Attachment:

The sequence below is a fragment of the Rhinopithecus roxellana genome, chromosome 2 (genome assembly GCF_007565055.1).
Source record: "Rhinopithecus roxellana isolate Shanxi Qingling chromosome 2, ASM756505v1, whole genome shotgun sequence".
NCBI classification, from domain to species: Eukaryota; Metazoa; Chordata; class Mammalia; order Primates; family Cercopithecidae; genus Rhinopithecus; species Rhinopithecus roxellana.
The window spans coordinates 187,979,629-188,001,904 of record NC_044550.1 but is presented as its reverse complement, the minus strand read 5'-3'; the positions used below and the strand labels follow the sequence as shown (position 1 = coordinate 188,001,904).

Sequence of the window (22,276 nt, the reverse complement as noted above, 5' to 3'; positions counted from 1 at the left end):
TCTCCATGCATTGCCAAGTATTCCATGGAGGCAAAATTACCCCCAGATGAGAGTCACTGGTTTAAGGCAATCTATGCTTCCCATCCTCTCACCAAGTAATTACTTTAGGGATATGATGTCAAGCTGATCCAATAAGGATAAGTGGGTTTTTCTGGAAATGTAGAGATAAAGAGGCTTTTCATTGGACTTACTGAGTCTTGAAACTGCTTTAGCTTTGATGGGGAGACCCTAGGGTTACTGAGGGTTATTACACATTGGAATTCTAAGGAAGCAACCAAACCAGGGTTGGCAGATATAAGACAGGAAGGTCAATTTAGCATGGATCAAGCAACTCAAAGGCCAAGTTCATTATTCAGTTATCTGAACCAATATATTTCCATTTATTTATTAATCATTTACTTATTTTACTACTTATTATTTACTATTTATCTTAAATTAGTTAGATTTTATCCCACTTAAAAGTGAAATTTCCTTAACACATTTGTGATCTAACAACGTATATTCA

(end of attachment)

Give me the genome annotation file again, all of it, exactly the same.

The sequence below is a fragment of the Rhinopithecus roxellana genome, chromosome 2 (genome assembly GCF_007565055.1).
Source record: "Rhinopithecus roxellana isolate Shanxi Qingling chromosome 2, ASM756505v1, whole genome shotgun sequence".
NCBI classification, from domain to species: Eukaryota; Metazoa; Chordata; class Mammalia; order Primates; family Cercopithecidae; genus Rhinopithecus; species Rhinopithecus roxellana.
The window spans coordinates 187,979,629-188,001,904 of record NC_044550.1 but is presented as its reverse complement, the minus strand read 5'-3'; the positions used below and the strand labels follow the sequence as shown (position 1 = coordinate 188,001,904).

Sequence of the window (22,276 nt, the reverse complement as noted above, 5' to 3'; positions counted from 1 at the left end):
TCTCCATGCATTGCCAAGTATTCCATGGAGGCAAAATTACCCCCAGATGAGAGTCACTGGTTTAAGGCAATCTATGCTTCCCATCCTCTCACCAAGTAATTACTTTAGGGATATGATGTCAAGCTGATCCAATAAGGATAAGTGGGTTTTTCTGGAAATGTAGAGATAAAGAGGCTTTTCATTGGACTTACTGAGTCTTGAAACTGCTTTAGCTTTGATGGGGAGACCCTAGGGTTACTGAGGGTTATTACACATTGGAATTCTAAGGAAGCAACCAAACCAGGGTTGGCAGATATAAGACAGGAAGGTCAATTTAGCATGGATCAAGCAACTCAAAGGCCAAGTTCATTATTCAGTTATCTGAACCAATATATTTCCATTTATTTATTAATCATTTACTTATTTTACTACTTATTATTTACTATTTATCTTAAATTAGTTAGATTTTATCCCACTTAAAAGTGAAATTTCCTTAACACATTTGTGATCTAACAACGTATATTCA